For anyone who loves sailing and adventure, Arthur Ransome's classic Swallows and Amazons series stands alone. Originally published over a half-century ago, the 12 books are still eagerly read by children and adults alike - by all those captivated by the world of adventure and imagination. Such longevity is not only due to Ransome’s unparalleled gift of storytelling, but also his championing of qualities such as independence and initiative; virtues that appeal to every generation, whether young or old.
In Missee Lee, the original cast of the famed series is sailing under the stars and the command of Captain Flint in the South China Sea when Gibbet, their pet monkey, grabs the captain's cigar and drops it in the fuel tank. In minutes, the ship is ablaze (and doomed), and our seven luckless protagonists are adrift in two small boats. They make their way to land, only to find themselves the captives of one of the last remaining pirates operating off the China Coast.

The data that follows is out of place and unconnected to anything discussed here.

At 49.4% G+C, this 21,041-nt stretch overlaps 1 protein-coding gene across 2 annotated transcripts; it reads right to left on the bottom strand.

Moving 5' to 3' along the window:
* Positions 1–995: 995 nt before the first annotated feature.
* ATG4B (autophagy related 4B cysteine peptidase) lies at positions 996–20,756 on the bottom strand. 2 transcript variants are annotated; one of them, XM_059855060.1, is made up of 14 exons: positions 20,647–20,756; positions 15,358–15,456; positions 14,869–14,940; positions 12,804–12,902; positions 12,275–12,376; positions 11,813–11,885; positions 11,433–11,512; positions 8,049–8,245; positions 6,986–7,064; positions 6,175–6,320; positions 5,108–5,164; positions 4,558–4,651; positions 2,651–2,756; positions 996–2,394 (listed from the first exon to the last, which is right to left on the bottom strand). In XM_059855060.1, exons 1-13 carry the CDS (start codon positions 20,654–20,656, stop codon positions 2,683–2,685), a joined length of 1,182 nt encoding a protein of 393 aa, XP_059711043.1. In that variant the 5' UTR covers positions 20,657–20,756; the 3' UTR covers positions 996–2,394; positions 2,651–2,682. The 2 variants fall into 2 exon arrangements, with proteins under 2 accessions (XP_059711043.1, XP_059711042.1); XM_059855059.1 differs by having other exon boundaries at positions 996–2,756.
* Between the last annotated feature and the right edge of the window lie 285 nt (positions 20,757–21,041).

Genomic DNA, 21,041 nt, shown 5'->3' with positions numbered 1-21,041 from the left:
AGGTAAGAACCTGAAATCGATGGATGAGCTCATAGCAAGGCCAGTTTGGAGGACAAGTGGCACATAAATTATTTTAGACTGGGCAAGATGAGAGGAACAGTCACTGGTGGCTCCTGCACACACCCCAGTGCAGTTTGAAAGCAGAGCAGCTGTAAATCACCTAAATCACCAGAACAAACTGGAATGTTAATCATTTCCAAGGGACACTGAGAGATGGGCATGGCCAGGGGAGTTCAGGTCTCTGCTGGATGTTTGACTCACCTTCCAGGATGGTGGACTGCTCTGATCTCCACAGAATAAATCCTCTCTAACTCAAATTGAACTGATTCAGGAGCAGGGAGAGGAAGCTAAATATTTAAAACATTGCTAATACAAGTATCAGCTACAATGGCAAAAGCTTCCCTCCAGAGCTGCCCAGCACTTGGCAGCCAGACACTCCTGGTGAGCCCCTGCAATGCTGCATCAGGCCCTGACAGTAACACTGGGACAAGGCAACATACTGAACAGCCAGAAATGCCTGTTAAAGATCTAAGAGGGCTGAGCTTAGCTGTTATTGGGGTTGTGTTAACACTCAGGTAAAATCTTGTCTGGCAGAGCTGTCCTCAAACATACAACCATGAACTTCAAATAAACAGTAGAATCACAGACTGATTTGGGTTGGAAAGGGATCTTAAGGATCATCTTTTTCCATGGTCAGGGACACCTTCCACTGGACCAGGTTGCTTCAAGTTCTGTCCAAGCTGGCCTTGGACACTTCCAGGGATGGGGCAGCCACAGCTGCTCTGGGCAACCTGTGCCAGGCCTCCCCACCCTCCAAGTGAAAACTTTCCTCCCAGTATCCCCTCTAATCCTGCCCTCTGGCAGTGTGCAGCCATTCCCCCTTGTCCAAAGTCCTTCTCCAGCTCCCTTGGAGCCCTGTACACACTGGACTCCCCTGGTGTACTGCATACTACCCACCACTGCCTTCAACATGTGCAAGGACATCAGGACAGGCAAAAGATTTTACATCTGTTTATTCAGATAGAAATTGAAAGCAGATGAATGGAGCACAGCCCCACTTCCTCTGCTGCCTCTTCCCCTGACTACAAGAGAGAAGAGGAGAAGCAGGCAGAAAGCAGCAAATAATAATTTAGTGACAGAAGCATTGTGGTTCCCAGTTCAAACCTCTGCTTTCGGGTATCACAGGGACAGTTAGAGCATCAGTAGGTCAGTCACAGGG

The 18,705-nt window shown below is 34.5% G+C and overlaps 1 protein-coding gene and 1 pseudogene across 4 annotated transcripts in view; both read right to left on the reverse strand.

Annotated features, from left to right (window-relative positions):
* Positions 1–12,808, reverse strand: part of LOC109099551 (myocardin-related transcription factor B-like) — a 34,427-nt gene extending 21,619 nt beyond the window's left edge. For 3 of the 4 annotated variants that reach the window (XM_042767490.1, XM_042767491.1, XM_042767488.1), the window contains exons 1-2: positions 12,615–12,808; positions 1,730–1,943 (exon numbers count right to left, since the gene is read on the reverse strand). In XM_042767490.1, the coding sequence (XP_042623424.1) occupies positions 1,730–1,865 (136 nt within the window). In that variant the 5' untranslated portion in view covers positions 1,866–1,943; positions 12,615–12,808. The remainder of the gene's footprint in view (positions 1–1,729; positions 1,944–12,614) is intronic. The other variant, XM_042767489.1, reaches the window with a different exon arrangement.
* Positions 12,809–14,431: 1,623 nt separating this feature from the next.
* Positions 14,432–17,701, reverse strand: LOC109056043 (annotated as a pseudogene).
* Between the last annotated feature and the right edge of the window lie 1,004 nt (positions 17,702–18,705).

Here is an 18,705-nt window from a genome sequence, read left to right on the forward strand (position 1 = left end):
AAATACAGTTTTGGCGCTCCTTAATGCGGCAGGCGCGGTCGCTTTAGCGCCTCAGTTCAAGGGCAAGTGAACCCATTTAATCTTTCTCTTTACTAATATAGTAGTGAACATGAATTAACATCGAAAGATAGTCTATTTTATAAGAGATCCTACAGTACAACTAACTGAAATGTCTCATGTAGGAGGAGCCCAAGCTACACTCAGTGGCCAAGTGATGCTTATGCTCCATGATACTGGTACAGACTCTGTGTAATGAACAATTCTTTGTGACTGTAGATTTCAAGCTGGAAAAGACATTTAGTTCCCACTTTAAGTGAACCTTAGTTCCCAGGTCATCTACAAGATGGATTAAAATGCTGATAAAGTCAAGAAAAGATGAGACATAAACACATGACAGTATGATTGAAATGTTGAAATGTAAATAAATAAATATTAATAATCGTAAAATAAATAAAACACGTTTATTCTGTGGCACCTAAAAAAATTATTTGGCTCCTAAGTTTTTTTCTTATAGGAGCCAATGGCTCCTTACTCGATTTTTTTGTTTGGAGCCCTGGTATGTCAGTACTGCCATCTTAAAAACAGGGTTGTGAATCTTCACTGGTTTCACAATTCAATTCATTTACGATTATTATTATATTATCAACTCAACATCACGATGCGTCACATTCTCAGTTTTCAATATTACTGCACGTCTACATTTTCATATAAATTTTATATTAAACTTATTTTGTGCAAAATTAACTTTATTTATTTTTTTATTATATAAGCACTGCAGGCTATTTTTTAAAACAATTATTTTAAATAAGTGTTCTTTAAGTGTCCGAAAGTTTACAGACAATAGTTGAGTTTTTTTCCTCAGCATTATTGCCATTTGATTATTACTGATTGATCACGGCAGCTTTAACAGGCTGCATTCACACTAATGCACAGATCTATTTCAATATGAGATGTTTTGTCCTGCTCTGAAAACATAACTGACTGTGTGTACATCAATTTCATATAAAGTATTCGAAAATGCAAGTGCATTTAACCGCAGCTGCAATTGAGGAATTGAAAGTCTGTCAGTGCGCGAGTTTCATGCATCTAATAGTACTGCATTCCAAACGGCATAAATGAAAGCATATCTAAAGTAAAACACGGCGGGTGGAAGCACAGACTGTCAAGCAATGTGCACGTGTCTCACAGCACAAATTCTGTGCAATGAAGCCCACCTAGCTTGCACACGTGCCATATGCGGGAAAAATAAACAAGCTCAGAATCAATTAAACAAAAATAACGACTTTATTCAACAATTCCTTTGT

However, Missee Lee, as it turns out, is no ordinary pirate; her father had sent her off to Cambridge University to prepare her for a life as a teacher, but when he dies she finds herself struggling to hold together the Three Island Confederation (Tiger, Turtle, and Dragon) and to be recognised as his legitimate heir.
Arthur Ransome was a prolific writer of children's books. Born in Leeds, in 1884, it was his father, a nature-loving history professor, who inspired his love of the outdoors and nurtured a passion for fishing. As a child he enjoyed active, outdoor holidays: sailing, camping, and exploring the countryside. He used many of these holiday settings for his children's stories, notably the much-loved Swallows and Amazons, a book that sits comfortably in the category of ‘timeless classic’. In 1936 he won the first ever Carnegie Medal for the sixth book in the Swallows & Amazons series, Pigeon Post.
"Enchanting and escapist” (Sunday Express)
"There is plenty of excitement, a little danger, a quality of thinking, planning and fun which is delightful and stimulating" (Times Literary Supplement)
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